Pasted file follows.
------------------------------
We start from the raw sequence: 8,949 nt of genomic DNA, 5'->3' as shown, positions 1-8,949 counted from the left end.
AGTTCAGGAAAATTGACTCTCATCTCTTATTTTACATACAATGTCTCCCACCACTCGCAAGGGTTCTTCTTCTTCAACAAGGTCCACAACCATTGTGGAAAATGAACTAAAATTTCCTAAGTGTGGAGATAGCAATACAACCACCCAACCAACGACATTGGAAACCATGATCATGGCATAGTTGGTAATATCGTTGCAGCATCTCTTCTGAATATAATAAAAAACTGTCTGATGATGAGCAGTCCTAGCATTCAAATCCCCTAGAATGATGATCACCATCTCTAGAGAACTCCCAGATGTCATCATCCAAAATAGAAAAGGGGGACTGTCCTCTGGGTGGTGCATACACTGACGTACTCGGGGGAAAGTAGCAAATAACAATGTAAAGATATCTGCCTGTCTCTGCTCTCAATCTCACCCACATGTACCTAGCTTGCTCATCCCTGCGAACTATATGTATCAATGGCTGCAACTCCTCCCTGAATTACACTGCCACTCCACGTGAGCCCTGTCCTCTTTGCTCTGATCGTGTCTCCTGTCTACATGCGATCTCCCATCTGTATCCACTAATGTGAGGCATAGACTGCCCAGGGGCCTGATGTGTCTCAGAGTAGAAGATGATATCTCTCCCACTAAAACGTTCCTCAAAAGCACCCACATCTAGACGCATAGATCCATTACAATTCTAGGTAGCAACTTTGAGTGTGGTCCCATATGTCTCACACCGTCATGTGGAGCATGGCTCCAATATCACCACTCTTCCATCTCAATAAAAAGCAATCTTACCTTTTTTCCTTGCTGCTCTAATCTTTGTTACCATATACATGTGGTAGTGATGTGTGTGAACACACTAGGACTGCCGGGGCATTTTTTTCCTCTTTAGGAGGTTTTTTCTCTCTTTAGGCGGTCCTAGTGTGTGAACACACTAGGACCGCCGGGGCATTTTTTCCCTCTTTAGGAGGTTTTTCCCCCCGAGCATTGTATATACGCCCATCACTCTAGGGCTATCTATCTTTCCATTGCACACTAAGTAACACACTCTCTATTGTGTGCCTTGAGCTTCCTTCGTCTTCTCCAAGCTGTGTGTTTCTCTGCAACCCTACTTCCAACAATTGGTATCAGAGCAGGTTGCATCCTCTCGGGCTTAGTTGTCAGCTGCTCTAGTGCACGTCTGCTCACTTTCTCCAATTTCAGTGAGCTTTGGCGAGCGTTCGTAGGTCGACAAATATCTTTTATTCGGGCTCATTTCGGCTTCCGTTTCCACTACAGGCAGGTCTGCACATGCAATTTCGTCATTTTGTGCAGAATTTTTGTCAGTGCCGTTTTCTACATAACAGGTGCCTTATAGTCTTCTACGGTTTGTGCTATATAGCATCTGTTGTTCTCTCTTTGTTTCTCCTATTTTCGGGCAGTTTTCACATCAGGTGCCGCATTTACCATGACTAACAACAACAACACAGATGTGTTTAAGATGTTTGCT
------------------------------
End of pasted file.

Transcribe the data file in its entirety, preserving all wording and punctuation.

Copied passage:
We start from the raw sequence: 8,949 nt of genomic DNA, 5'->3' as shown, positions 1-8,949 counted from the left end.
AGTTCAGGAAAATTGACTCTCATCTCTTATTTTACATACAATGTCTCCCACCACTCGCAAGGGTTCTTCTTCTTCAACAAGGTCCACAACCATTGTGGAAAATGAACTAAAATTTCCTAAGTGTGGAGATAGCAATACAACCACCCAACCAACGACATTGGAAACCATGATCATGGCATAGTTGGTAATATCGTTGCAGCATCTCTTCTGAATATAATAAAAAACTGTCTGATGATGAGCAGTCCTAGCATTCAAATCCCCTAGAATGATGATCACCATCTCTAGAGAACTCCCAGATGTCATCATCCAAAATAGAAAAGGGGGACTGTCCTCTGGGTGGTGCATACACTGACGTACTCGGGGGAAAGTAGCAAATAACAATGTAAAGATATCTGCCTGTCTCTGCTCTCAATCTCACCCACATGTACCTAGCTTGCTCATCCCTGCGAACTATATGTATCAATGGCTGCAACTCCTCCCTGAATTACACTGCCACTCCACGTGAGCCCTGTCCTCTTTGCTCTGATCGTGTCTCCTGTCTACATGCGATCTCCCATCTGTATCCACTAATGTGAGGCATAGACTGCCCAGGGGCCTGATGTGTCTCAGAGTAGAAGATGATATCTCTCCCACTAAAACGTTCCTCAAAAGCACCCACATCTAGACGCATAGATCCATTACAATTCTAGGTAGCAACTTTGAGTGTGGTCCCATATGTCTCACACCGTCATGTGGAGCATGGCTCCAATATCACCACTCTTCCATCTCAATAAAAAGCAATCTTACCTTTTTTCCTTGCTGCTCTAATCTTTGTTACCATATACATGTGGTAGTGATGTGTGTGAACACACTAGGACTGCCGGGGCATTTTTTTCCTCTTTAGGAGGTTTTTTCTCTCTTTAGGCGGTCCTAGTGTGTGAACACACTAGGACCGCCGGGGCATTTTTTCCCTCTTTAGGAGGTTTTTCCCCCCGAGCATTGTATATACGCCCATCACTCTAGGGCTATCTATCTTTCCATTGCACACTAAGTAACACACTCTCTATTGTGTGCCTTGAGCTTCCTTCGTCTTCTCCAAGCTGTGTGTTTCTCTGCAACCCTACTTCCAACAATTGGTATCAGAGCAGGTTGCATCCTCTCGGGCTTAGTTGTCAGCTGCTCTAGTGCACGTCTGCTCACTTTCTCCAATTTCAGTGAGCTTTGGCGAGCGTTCGTAGGTCGACAAATATCTTTTATTCGGGCTCATTTCGGCTTCCGTTTCCACTACAGGCAGGTCTGCACATGCAATTTCGTCATTTTGTGCAGAATTTTTGTCAGTGCCGTTTTCTACATAACAGGTGCCTTATAGTCTTCTACGGTTTGTGCTATATAGCATCTGTTGTTCTCTCTTTGTTTCTCCTATTTTCGGGCAGTTTTCACATCAGGTGCCGCATTTACCATGACTAACAACAACAACACAGATGTGTTTAAGATGTTTGCT